I'm officially stranded at the library. It's 12:48 now, and I've been here since roughly 8:10. I was going to try and get a ride with someone after they got out of their class (which would be right about now) but unfortunately I wasn't able to ask them before they left for class and I have no idea where said class is so I can't exactly get up and go ask. That just means that I'll be here until somewhere between 3-5. And for some reason, who knows why, when I was packing my bag this morning I figured "Eh, I'm not going to need the thinkpad" unfortunately I don't know /why/ I didn't think I'd need the thinkpad, but here I am, thinkpadless, in the library on a really nice Dell Optiplex 755. I was using the touch for a while, browsing the webbernets, but it occurred to me that not only is that sort of uncomfortable, it kills the battery in case I want to listen to music some time later on.
Several things I'm noticing about these setups are- the LCDs are really nice (of course) dell 1907s. At least three people are on stations that have the LCD tilted (they're made to be able to tilt 90deg for portrait work) by about 4-5 degrees. I don't know if they're aware of that fact, but it looks like it would be incredibly uncomfortable. Or at least really hard to use. Also, I absolutely adore these keyboards. They're compact, very tactile, fancily stiled, and very sturdy feeling. I could easily get one of these (* Prepares to open ebay...) to work alongside the Model M, or I could get two and replace the keyboard on the optiplex and athlon. The mouse on the other hand is absolutely horrible. It's a weird hourglass shape, way way way too narrow, and the scrollwheel is too small. Now that I think about it I've actually never really been a fan of dell mice. The PS/2 trackball one I have has the widest steps imaginable. Think if you were writing something, and wanted to move the mouse to a specific area in the text to highlight a section for re-placement or deletion or whatever. When you panned over the text instead of nicely sliding along, the steps are literally an entire letter wide!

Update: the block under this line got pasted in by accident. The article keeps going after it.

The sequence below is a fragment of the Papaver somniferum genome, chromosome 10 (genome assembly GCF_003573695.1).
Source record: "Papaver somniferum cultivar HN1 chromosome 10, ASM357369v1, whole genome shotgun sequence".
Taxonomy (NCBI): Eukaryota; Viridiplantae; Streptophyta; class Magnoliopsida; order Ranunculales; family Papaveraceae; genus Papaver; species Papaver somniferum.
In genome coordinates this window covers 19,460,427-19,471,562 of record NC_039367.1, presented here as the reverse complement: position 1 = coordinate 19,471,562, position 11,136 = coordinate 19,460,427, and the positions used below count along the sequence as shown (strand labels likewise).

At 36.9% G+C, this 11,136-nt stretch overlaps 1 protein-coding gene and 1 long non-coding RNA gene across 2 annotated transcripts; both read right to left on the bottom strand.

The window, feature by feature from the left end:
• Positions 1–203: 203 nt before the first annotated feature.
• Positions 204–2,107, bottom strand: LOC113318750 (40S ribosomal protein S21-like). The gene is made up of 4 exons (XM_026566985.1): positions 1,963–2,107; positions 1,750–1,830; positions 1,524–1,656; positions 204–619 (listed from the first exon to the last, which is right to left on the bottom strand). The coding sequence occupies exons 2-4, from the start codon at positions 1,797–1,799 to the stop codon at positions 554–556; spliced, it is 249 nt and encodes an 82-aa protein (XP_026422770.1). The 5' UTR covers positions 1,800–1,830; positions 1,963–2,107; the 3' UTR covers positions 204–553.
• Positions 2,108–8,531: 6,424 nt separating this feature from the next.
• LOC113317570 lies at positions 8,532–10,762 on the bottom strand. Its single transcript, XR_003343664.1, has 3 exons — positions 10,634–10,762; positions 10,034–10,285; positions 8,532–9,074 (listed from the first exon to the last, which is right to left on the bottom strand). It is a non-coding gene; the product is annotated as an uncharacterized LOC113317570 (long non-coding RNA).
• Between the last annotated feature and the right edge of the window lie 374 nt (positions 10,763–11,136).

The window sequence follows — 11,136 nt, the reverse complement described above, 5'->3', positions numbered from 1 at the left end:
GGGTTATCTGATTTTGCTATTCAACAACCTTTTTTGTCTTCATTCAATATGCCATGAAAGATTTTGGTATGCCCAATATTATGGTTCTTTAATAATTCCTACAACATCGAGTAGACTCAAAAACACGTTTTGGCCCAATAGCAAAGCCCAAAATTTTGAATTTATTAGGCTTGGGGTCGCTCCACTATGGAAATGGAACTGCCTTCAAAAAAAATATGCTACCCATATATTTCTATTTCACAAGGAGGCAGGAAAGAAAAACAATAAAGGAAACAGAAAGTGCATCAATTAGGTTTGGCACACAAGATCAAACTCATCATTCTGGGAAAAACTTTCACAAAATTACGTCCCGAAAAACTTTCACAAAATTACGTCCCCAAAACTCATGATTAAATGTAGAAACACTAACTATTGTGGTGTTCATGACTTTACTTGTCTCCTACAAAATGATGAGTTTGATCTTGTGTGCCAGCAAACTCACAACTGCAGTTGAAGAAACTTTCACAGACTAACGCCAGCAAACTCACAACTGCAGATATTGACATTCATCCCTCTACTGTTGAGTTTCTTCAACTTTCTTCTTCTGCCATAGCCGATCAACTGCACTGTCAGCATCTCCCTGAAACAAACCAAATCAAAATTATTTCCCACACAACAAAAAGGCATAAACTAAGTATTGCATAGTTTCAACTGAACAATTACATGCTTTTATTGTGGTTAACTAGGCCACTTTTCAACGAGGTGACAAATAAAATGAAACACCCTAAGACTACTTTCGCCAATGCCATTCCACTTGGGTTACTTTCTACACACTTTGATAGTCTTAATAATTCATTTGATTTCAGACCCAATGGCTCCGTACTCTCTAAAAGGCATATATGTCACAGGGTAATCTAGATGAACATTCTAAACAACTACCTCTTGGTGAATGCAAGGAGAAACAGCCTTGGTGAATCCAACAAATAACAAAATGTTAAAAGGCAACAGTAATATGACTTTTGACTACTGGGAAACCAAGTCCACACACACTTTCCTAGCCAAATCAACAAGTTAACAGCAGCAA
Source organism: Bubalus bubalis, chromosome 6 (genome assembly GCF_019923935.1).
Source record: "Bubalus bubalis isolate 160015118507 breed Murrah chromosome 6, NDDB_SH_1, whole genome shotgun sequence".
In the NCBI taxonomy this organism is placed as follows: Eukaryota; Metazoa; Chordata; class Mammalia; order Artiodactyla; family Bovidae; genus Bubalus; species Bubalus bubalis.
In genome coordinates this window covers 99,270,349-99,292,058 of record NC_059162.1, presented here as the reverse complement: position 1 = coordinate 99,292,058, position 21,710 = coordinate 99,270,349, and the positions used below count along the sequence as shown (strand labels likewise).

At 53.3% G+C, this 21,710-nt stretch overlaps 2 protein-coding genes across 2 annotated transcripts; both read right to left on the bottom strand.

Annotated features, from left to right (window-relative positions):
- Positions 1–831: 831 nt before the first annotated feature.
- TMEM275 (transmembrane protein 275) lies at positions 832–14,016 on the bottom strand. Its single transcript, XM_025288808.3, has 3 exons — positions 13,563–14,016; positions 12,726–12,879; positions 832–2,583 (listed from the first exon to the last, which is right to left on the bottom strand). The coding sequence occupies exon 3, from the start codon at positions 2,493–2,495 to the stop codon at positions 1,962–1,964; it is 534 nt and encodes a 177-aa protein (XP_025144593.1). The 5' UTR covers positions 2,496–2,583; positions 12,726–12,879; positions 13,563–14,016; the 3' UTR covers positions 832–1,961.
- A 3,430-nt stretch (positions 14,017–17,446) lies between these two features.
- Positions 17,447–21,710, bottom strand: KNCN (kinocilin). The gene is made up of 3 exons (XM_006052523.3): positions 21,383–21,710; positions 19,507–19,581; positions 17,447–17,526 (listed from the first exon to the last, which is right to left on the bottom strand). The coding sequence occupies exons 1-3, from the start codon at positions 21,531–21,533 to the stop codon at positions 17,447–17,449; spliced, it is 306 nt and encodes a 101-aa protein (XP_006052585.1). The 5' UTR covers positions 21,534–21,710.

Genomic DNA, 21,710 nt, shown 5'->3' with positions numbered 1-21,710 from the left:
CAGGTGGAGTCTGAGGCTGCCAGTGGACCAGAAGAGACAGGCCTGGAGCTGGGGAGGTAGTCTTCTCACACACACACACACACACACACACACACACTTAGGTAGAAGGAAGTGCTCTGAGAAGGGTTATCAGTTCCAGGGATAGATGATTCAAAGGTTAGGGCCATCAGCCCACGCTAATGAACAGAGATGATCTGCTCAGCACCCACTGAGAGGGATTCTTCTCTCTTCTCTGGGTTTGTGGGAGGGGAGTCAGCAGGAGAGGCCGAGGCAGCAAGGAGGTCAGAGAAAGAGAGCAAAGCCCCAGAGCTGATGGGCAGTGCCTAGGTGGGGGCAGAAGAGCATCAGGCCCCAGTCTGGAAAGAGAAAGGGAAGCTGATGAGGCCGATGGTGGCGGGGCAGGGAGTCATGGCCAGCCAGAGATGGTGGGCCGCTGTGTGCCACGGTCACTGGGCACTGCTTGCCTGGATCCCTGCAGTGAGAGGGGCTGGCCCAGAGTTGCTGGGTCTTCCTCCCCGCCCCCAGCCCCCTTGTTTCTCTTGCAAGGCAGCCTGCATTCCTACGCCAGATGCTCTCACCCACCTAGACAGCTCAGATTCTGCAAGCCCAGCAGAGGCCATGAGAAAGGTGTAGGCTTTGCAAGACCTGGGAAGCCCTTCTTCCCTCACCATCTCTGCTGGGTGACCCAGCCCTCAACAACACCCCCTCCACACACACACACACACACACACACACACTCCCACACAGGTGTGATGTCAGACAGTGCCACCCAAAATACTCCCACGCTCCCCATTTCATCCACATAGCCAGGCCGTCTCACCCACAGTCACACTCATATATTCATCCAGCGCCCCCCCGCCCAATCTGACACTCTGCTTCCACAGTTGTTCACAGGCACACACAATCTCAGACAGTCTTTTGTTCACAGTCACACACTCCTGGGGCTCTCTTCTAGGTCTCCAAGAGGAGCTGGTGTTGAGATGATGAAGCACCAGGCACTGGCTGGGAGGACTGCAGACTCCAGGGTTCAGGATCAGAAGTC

All of my classes are going along really nicely, my English 112 class with Dr Davis is really nice, it's pretty much the same as ENG111 except it's much more thorough, and I like that. Right now we're writing a paper that's pretty basic, it's just a simple analysis of ourselves for him so he can examine our current writing capacity. The topic is of course argument, and arguing weather or not the writer (me/other students) agree that "grades you get in hichschool are an accurate reflection of your strengths and weaknesses in college." An easy enough topic. The hard thing for me is that I was never technically in "real highschool," I left Terra Ceia after 8th grade for homeschooling, and in homeschooling I was never technically graded. I suppose I could conjure up (in a much less connivery sense of the word) what my grades more or less would have been, had I been graded. The problem with that is that other students in my ENG112 class that have been through real highschool know that part of the reason your HS grades don't reflect your college strengths/weaknesses is that often (so students have claimed) HS teachers make mistakes when inputting grades, and the environments of many highschools can effect the performance of a student. None of that would be relevant for me because I was homeschooled. However for 8th grade, which was spent at a real school, I would agree that yes (or no?) my "HS" grades don't reflect my strengths and weaknesses as a college student. Though if I was to write entirely on the subject of my highschool grades then I would say that yes the "grades" from that do reflect my strengths/weaknesses as a student in college because I'm working almost completely the same here at the comm co as I was/am in homeschooling type situations.